Who: Keith Poh
What: Shoemaker
Where: Singapore
Years of experience: 4

Following the first of a multi-part series on craftsmanship in Singapore, we speak to bespoke shoemaker Keith Poh about his journey.


My first pair of bespoke shoes were made by a very old shoemaker in the Philippines along a very old street in Marikina. I was there for a holiday and I still remember quite vividly that I was worried that the shoes wouldn’t fit well as I didn’t have much exposure towards what bespoke shoes were. Seeing the way he worked drew me towards getting a pair for myself.

The very first pair of shoes I crafted as an apprentice was a pair of penny loafers in black smooth calf skin. I was totally excited about it because before having bespoke shoes I was never able to find a pair of loafers that fit me as my feet are extremely wide. It was also that customer’s first pair of bespoke shoes and I felt a strong connection towards making those shoes for him. It felt great! In terms of individual accomplishment as well as being able to make a pair of shoes for someone that would last for years.

My family did not really come to terms with it at first, when I decided to leave banking to pursue this craft. They knew all along that I loved shoes, however my passion for shoes grew quietly. Therefore when I made that decision to leave my job for learning more about shoes, everyone was shocked. I am glad although they didn’t really understand what I wanted, they gave me a lot of support.

I see bespoke shoemaking as both an art as well as a craft. It is a very old trade and I think all along there has been a gap in Singapore for both educating the public about the trade as well as sharing with people that are enthusiastic about it. There is a huge difference between mass manufactured shoes and handmade bespoke shoes and that is where bespoke shoemaking fits right in.


Each pair takes me about two to three weeks to make as I make sure that every detail is done precisely to the level that I am satisfied with. On average, I spend about six to seven hours a day making shoes.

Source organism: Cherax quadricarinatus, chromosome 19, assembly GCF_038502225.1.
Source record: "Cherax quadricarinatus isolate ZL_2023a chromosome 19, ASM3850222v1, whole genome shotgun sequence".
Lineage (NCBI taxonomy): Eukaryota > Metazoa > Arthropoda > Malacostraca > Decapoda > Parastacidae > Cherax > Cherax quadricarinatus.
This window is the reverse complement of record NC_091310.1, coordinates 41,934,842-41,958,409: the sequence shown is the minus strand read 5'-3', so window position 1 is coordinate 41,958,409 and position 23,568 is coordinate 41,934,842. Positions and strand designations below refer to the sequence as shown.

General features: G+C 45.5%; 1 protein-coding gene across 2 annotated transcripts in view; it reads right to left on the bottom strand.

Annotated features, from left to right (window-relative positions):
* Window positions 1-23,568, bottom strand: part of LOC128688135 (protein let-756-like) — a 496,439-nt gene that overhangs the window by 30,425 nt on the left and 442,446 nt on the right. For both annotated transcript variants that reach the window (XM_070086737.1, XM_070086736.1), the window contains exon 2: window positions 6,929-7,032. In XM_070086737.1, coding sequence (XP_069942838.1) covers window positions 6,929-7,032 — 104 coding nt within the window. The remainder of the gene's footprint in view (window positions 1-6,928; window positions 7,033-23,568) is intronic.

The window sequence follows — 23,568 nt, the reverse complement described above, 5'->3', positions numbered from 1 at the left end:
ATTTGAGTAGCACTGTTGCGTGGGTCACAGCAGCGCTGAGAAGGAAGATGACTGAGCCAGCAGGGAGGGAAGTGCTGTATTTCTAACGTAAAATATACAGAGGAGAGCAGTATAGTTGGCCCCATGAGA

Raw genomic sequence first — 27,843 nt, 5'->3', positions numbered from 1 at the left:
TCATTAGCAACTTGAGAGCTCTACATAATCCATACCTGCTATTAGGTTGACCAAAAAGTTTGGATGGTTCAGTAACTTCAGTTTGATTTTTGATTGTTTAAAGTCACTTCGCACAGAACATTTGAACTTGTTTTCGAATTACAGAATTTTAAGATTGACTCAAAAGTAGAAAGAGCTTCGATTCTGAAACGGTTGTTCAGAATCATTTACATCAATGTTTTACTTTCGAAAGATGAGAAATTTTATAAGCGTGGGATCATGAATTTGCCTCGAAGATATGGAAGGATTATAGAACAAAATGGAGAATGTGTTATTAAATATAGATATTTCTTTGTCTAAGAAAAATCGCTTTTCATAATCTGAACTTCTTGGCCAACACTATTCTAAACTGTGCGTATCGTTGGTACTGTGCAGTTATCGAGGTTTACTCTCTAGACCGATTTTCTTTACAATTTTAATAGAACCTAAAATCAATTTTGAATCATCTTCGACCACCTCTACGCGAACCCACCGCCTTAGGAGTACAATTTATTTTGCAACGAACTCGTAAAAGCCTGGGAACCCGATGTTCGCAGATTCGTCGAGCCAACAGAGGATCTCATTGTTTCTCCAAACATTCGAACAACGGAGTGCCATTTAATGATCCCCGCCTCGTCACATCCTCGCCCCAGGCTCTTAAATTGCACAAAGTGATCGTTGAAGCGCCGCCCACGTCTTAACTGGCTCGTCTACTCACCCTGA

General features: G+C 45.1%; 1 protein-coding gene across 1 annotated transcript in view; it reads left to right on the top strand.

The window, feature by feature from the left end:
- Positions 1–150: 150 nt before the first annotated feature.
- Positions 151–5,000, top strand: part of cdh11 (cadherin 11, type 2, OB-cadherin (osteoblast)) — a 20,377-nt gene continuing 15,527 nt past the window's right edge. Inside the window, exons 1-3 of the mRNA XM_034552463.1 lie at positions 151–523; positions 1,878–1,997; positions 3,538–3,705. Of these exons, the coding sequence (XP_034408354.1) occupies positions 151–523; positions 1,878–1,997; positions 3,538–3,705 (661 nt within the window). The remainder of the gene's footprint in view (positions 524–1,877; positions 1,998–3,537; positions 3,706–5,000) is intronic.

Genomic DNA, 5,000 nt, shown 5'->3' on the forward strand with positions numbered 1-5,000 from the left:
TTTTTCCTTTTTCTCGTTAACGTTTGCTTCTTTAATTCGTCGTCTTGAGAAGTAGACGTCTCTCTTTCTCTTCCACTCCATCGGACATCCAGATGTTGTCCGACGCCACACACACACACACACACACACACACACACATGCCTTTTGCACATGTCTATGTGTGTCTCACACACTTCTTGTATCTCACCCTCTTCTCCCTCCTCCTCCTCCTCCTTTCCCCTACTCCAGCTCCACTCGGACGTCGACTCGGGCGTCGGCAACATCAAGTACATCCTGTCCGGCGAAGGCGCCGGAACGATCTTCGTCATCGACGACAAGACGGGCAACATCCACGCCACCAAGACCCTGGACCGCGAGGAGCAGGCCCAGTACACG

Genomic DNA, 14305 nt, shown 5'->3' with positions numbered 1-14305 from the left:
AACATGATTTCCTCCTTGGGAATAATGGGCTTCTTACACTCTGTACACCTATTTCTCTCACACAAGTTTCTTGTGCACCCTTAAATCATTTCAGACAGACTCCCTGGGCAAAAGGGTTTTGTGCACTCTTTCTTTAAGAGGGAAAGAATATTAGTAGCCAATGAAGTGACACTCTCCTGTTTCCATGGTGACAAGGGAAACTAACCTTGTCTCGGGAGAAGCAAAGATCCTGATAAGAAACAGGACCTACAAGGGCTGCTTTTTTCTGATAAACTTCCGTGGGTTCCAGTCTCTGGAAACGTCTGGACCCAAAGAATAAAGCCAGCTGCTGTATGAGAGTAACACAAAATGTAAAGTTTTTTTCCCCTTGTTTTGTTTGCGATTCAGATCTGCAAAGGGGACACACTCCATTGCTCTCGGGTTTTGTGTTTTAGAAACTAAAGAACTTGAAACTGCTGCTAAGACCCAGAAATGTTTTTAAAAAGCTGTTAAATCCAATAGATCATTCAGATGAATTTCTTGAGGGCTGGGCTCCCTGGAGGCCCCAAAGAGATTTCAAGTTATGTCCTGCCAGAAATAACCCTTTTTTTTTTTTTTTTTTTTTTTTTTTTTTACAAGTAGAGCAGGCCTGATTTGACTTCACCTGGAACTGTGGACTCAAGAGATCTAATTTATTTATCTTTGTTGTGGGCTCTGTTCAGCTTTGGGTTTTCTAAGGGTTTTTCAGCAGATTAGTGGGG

My clientele seems to come from different walks of life. But they do tend to appreciate the finer things in life as well as appreciating the value behind handcrafted work.

I use calf skin and full grain leather to make the shoes. These materials afford the best composition of strength and flexibility that also shows the natural texture of the leather. I also use other unique types of leather such as crocodile, antelope, stingray and more. 


The community of bespoke shoes enthusiasts around the world is huge. It is definitely growing in Singapore based on the numerous enthusiast that constantly ask me about my work. It is sustainable and this is my passion. I do plan to keep making shoes until I am really old.

I am already in the midst of setting up an atelier but I do admit it is not an easy task. There are constant issues to deal with on a daily basis. Managing human resources and piles of paper work is just tip of the iceberg. I do hope that everything would be running smooth by the middle of next year.

Photos and interview courtesy of The Balvenie Connoisseurs of Craft.

Cindy Tan

about Cindy

Cindy heads Departure’s Curator section. She is an avid traveller and night owl, known for her contrarian stance on a number of issues. She has criticised such public and generally popular figures as Mother Teresa, Taylor Swift and Pope Benedict XVI.

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